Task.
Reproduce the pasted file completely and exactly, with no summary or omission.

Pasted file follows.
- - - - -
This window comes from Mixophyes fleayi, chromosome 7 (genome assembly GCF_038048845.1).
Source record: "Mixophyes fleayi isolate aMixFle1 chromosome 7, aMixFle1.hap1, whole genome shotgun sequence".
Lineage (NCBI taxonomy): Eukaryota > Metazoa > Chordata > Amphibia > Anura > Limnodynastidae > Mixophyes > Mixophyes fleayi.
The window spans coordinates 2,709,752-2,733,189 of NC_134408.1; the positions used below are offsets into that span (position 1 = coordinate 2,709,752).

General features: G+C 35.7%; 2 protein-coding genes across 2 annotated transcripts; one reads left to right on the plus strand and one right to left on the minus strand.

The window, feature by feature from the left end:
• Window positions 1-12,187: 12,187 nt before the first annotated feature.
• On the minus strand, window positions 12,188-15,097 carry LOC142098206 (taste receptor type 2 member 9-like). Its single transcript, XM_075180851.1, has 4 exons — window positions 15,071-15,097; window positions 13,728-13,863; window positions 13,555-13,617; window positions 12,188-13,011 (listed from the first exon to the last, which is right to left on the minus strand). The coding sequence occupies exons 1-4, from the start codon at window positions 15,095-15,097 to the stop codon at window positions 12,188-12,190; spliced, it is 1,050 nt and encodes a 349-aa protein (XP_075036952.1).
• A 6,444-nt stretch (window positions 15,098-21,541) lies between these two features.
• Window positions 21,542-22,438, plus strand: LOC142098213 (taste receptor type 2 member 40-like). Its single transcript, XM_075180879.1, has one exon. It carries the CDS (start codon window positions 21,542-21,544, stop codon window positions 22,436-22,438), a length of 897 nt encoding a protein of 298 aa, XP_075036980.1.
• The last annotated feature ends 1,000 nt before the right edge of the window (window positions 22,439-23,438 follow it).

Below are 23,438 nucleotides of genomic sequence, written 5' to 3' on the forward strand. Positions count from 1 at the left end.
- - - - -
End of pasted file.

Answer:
This window comes from Mixophyes fleayi, chromosome 7 (genome assembly GCF_038048845.1).
Source record: "Mixophyes fleayi isolate aMixFle1 chromosome 7, aMixFle1.hap1, whole genome shotgun sequence".
Lineage (NCBI taxonomy): Eukaryota > Metazoa > Chordata > Amphibia > Anura > Limnodynastidae > Mixophyes > Mixophyes fleayi.
The window spans coordinates 2,709,752-2,733,189 of NC_134408.1; the positions used below are offsets into that span (position 1 = coordinate 2,709,752).

General features: G+C 35.7%; 2 protein-coding genes across 2 annotated transcripts; one reads left to right on the plus strand and one right to left on the minus strand.

The window, feature by feature from the left end:
• Window positions 1-12,187: 12,187 nt before the first annotated feature.
• On the minus strand, window positions 12,188-15,097 carry LOC142098206 (taste receptor type 2 member 9-like). Its single transcript, XM_075180851.1, has 4 exons — window positions 15,071-15,097; window positions 13,728-13,863; window positions 13,555-13,617; window positions 12,188-13,011 (listed from the first exon to the last, which is right to left on the minus strand). The coding sequence occupies exons 1-4, from the start codon at window positions 15,095-15,097 to the stop codon at window positions 12,188-12,190; spliced, it is 1,050 nt and encodes a 349-aa protein (XP_075036952.1).
• A 6,444-nt stretch (window positions 15,098-21,541) lies between these two features.
• Window positions 21,542-22,438, plus strand: LOC142098213 (taste receptor type 2 member 40-like). Its single transcript, XM_075180879.1, has one exon. It carries the CDS (start codon window positions 21,542-21,544, stop codon window positions 22,436-22,438), a length of 897 nt encoding a protein of 298 aa, XP_075036980.1.
• The last annotated feature ends 1,000 nt before the right edge of the window (window positions 22,439-23,438 follow it).

Below are 23,438 nucleotides of genomic sequence, written 5' to 3' on the forward strand. Positions count from 1 at the left end.